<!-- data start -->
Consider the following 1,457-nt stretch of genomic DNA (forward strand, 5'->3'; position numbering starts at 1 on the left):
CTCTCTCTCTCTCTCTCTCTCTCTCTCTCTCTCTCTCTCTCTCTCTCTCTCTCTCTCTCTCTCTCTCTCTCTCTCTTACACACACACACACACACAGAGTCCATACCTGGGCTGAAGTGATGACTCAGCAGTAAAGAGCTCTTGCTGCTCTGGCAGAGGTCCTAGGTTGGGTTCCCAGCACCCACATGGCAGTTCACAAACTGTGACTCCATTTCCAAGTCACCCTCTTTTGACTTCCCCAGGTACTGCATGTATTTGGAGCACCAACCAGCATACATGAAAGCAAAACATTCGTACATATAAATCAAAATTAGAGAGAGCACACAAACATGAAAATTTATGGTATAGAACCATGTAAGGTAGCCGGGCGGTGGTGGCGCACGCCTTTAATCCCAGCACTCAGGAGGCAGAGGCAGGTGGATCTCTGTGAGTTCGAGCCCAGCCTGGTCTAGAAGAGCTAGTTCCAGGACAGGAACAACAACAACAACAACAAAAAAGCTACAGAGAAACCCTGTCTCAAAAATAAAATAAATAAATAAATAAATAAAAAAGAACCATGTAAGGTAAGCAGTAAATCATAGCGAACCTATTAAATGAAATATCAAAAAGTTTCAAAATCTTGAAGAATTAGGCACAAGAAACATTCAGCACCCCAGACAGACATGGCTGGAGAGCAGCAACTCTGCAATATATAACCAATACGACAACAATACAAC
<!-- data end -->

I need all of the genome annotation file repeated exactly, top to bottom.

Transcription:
Consider the following 1,457-nt stretch of genomic DNA (forward strand, 5'->3'; position numbering starts at 1 on the left):
CTCTCTCTCTCTCTCTCTCTCTCTCTCTCTCTCTCTCTCTCTCTCTCTCTCTCTCTCTCTCTCTCTCTCTCTCTCTTACACACACACACACACACAGAGTCCATACCTGGGCTGAAGTGATGACTCAGCAGTAAAGAGCTCTTGCTGCTCTGGCAGAGGTCCTAGGTTGGGTTCCCAGCACCCACATGGCAGTTCACAAACTGTGACTCCATTTCCAAGTCACCCTCTTTTGACTTCCCCAGGTACTGCATGTATTTGGAGCACCAACCAGCATACATGAAAGCAAAACATTCGTACATATAAATCAAAATTAGAGAGAGCACACAAACATGAAAATTTATGGTATAGAACCATGTAAGGTAGCCGGGCGGTGGTGGCGCACGCCTTTAATCCCAGCACTCAGGAGGCAGAGGCAGGTGGATCTCTGTGAGTTCGAGCCCAGCCTGGTCTAGAAGAGCTAGTTCCAGGACAGGAACAACAACAACAACAACAAAAAAGCTACAGAGAAACCCTGTCTCAAAAATAAAATAAATAAATAAATAAATAAAAAAGAACCATGTAAGGTAAGCAGTAAATCATAGCGAACCTATTAAATGAAATATCAAAAAGTTTCAAAATCTTGAAGAATTAGGCACAAGAAACATTCAGCACCCCAGACAGACATGGCTGGAGAGCAGCAACTCTGCAATATATAACCAATACGACAACAATACAAC